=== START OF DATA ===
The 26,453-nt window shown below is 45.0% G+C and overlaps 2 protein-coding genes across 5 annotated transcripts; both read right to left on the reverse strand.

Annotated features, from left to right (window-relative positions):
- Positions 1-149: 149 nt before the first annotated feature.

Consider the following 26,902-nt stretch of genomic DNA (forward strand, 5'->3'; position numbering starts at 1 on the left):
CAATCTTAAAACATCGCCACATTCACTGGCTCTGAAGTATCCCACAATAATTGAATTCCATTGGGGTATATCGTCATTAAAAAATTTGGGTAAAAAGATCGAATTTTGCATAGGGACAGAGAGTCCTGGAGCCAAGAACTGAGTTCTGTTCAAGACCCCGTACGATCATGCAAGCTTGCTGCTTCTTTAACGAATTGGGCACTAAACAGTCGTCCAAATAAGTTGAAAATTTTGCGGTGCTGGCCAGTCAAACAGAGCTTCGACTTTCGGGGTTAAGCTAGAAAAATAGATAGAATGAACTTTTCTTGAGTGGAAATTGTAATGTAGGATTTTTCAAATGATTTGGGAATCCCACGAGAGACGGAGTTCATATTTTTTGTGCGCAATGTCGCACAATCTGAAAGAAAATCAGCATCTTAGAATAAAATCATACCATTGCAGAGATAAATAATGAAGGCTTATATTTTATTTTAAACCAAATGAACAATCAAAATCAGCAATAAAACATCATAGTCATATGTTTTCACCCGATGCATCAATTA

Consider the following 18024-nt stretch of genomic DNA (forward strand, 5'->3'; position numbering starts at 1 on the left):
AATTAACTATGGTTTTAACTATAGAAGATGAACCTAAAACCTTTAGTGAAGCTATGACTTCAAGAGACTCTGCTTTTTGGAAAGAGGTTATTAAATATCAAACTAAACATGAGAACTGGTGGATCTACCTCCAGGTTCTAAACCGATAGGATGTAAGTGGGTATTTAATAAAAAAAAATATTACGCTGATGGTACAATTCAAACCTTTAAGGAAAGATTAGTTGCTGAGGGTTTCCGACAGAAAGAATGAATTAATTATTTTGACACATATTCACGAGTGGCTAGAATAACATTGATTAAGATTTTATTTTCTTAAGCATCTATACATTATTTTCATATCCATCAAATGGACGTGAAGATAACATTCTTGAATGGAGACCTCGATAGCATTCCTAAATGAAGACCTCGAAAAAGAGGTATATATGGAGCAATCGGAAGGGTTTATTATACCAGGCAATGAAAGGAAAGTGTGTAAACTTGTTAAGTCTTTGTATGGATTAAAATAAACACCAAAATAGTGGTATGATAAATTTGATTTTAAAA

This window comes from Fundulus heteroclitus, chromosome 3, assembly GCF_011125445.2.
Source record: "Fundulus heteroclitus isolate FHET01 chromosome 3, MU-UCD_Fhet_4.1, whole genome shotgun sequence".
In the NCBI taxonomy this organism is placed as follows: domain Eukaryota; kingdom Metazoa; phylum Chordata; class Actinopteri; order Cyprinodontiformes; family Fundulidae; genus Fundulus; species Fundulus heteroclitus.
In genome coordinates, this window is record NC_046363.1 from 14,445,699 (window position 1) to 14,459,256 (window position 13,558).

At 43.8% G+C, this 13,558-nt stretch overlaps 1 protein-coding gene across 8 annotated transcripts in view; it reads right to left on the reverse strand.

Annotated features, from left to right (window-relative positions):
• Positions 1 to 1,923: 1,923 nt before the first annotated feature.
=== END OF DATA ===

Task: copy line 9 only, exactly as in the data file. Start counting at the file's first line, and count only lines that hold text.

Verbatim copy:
Source record: "Fundulus heteroclitus isolate FHET01 chromosome 3, MU-UCD_Fhet_4.1, whole genome shotgun sequence".